The Act which makes a number of significant amendments to the Irish Copyright and Related Rights Act 2000 (the "Copyright Act") was signed into law back on 26 June 2019 but did not commence on that date and practitioners and clients have been eagerly awaiting its commencement since. We previously discussed the draft Bill here.
The Act was commenced in its entirety with the exception of Sections 2(1), 9 and 21. These sections will instead automatically come into operation 6 months following the passing of the Act (i.e. on 26 December 2019.)
The Act has implemented a number of recommendations made by the Copyright Review Committee in their 2013 Report and also made a number of court jurisdiction amendments to the Patents Act 1992, the Trade Marks Act 1996 and Industrial Designs Act 2001.
The amendments include:
- granting of jurisdiction to the District Court and Circuit Court to hear and determine certain intellectual property claims including certain claims under the Patents Act 1992, the Trade Marks Act 1996 and Industrial Designs Act 2001 (with such claims specifically being identified in the Act);
- amending the term of copyright in designs from 25 years to the life of the creator plus 70 years. This new term of copyright in designs and artistic works will come into operation on 26 December 2019. There is a transitional period provided where certain acts will be permitted if they are carried out pursuant to a contract that was entered into prior to 26 December 2019;
- creating an exception for use of a work for the purposes of caricature, parody or pastiche;
- extending the fair dealing defence to use of a work that relates to any current, economic, political or religious matter or similar matter provided it is a communication made by a media business to the public under certain criteria;
- extension of the fair dealing defence to performances for the purposes of education, research or private study or for the purposes of caricature, parody or pastiche;
- affording licensees of copyright the same rights and remedies available to copyright holders to pursue copyright infringement claims. Previously only the copyright holder could take such proceedings;
- creating an exception for copying a work in the context of text and data mining by a person with lawful access to the work and where it is done for a non-commercial purposes and with sufficient acknowledgement. However, it is infringement if such copy of the work is transferred to any other person without the copyright owner's consent, or where the copy of the work is used for a commercial purpose;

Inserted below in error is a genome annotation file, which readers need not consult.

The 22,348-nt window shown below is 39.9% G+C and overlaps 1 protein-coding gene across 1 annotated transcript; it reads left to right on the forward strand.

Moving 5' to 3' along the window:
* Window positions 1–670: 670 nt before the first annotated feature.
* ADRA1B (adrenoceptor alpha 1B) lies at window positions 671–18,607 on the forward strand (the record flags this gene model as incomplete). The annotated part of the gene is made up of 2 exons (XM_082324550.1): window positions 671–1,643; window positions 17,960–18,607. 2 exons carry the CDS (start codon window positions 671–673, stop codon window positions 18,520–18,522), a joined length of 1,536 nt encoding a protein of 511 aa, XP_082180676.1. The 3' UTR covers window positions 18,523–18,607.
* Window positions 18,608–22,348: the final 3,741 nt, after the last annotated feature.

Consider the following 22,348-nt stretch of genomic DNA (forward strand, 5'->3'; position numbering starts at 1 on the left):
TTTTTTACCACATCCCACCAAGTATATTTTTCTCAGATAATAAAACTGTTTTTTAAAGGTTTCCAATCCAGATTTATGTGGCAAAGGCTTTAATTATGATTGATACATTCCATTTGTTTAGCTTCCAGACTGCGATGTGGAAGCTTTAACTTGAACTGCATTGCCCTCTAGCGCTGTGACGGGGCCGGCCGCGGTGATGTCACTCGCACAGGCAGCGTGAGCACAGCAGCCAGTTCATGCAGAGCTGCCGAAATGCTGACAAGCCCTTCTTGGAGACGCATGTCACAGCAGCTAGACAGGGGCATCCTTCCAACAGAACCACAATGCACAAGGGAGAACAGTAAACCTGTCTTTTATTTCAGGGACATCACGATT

- providing that the term of copyright in a literary, dramatic, musical or artistic work or an original database expires 70 years after the death of the author, irrespective of the date on which the work or first lawfully make available to the public or now whether the work is ever lawfully made available to the public;
- providing that the author of "soundtracks accompanying the film" is now deemed to be the producer and the principal director;
- providing that the concept of the work for the purpose of infringement now includes "rights identifying information embedded or otherwise incorporated in the work". For instance, it will be an infringement to tamper with the metadata associated with a photographic work;
- expanding the educational use exception to permit use of digital works in the classroom or through access to secure school networks; and
- facilitating persons with disabilities getting access to works including by expanding the disability exception to the use of new technologies to adapt works to the needs of persons with a disability.
It is important to be aware of these extensive changes made by the Act to the Copyright Act and to various other Irish IP legislative provisions and the effect they may have on a business.
The express allocation of jurisdiction to the lower courts to hear certain IP claims has been widely welcomed by the IP community as the costs of pursing High Court litigation can often operate as a bar to many clients in both pursuing and defending claims in Ireland and thus to the adequate protection and enforcement of IP generally in Ireland.
In line with the recommendations made by the Copyright Review Committee in 2013, further discussion on the creation of a specialist IP court at Circuit Court level is welcome to deal with such IP claims efficiently.